Capital Markets

A License to Hold Excess Cash

Keeping idle cash on the balance sheet is viewed more positively than before, thanks to the financial crisis.
Vincent RyanFebruary 17, 2010

The piling up of large amounts of cash and cash equivalents on corporate balance sheets may be negative for the U.S. economy as a whole, but CFOs have definitely embraced the idea.

According to the Duke University/CFO Business Outlook survey for the fourth quarter of 2009, companies on average were holding more cash and marketable securities than they did a year ago — 19.3% of book assets, compared with 17.9% in 2008. The largest increases occurred at AAA-rated companies, which held cash and securities equivalent to 23.2% of book assets, up from 21.9% the previous year. Firms in the A- and B-rated tiers held 16%, up from 12.6% a year earlier.

S&P 500 companies are also guarding liquidity closely: they collectively held $820.3 billion in cash and equivalents at the end of the third quarter of 2009, according to data supplied by Standard & Poor’s, compared with $647.8 billion 12 months earlier. The 2009 number represented 57% of their combined long-term debt, up from 45% the year before.

Before the financial crisis, many would have viewed these levels of cash as excessive. After all, there were too many negatives involved: the cost of carry, the tax expense on interest income, the perception that firms holding too much cash were run inefficiently, and the possibility that a large store of cash would attract unwelcome takeover offers. Now, however, the thinking about cash has shifted. With apologies to James Bond, the financial crisis has given CFOs a license to hold excess cash.

The top motivation for holding large amounts of cash is concern about the overall economic environment, according to 400 finance executives who responded to the question on the Duke/CFO survey. Finance chiefs believe amassing cash is a safety measure. A close second is “need to show investors and banks a healthy balance sheet,” and third is “no good options for putting the cash to use.”

The first motivation, at least, echoes the results of a 2005 survey of CFOs at 204 global firms. Researchers headed by Karl Lins of the University of Utah found that in deciding how much excess cash (cash not needed on a day-to-day basis) to hold, the number-one factor for CFOs five years ago was “cash acts as a buffer against future cash-flow shortfalls.” (Their study, “What Drives Corporate Liquidity? An International Survey of Cash Holdings and Lines of Credit,” will soon be published in the Journal of Financial Economics.)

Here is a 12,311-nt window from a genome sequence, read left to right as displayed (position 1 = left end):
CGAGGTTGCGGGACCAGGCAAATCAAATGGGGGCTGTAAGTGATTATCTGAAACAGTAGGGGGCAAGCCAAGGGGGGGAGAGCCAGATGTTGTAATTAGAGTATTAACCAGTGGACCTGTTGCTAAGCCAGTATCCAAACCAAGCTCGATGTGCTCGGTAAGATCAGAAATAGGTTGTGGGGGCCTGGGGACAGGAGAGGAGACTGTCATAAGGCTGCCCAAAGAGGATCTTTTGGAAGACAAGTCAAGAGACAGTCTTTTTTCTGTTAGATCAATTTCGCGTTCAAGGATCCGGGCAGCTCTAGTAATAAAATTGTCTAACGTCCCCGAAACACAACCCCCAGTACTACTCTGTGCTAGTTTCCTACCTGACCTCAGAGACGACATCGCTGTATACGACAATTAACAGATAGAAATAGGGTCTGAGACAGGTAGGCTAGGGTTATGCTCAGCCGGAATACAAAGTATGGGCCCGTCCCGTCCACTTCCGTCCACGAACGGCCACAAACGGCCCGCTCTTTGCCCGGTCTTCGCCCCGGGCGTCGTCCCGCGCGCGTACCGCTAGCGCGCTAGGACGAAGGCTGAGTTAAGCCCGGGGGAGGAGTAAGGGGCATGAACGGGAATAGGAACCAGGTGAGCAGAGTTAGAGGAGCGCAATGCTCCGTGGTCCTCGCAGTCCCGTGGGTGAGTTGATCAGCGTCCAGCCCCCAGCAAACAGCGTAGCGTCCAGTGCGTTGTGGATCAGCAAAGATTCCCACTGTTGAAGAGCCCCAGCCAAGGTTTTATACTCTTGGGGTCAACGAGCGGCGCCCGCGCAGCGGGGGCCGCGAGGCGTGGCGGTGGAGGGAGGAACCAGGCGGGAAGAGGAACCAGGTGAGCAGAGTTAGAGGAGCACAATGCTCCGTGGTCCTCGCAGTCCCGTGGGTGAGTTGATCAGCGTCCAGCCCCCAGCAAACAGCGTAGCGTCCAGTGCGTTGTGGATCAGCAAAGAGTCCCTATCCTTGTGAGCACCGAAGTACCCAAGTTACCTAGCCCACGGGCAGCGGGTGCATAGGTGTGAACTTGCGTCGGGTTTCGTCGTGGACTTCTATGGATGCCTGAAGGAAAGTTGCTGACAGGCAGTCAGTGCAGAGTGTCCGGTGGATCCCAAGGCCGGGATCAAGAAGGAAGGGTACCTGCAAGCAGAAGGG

But second on the list of factors in the Lins study was one that tends to result in less cash held: the “agency-cost view” — that companies (and their management) holding too much cash may not always make the best use of it. That’s in stark contrast to the current “need to show investors and banks a healthy balance sheet.” The agency-cost concern, apparently, has moved to the back burner since 2005.

“Today everyone realizes how hard it is to get cash on good terms, so the presence of a large amount of cash is seen as a sign of strength,” comments Lins. “Investors are less concerned about the agency problem right now. An agency problem is something that slowly puts you out of business, but the lack of cash immediately puts you out of business.”

It also behooves companies to hold larger amounts of cash today because of a decline in what was the dominant form of liquidity five years ago: corporate lines of credit. In the Lins study, firms held a median 15% of book assets in lines of credit — primarily for strategic purposes, to fund future growth opportunities and acquisitions. But today, with banks shrinking credit lines and shortening maturities, and bond markets beginning to push back on new issuances, it’s cash that may have to fund any growth.


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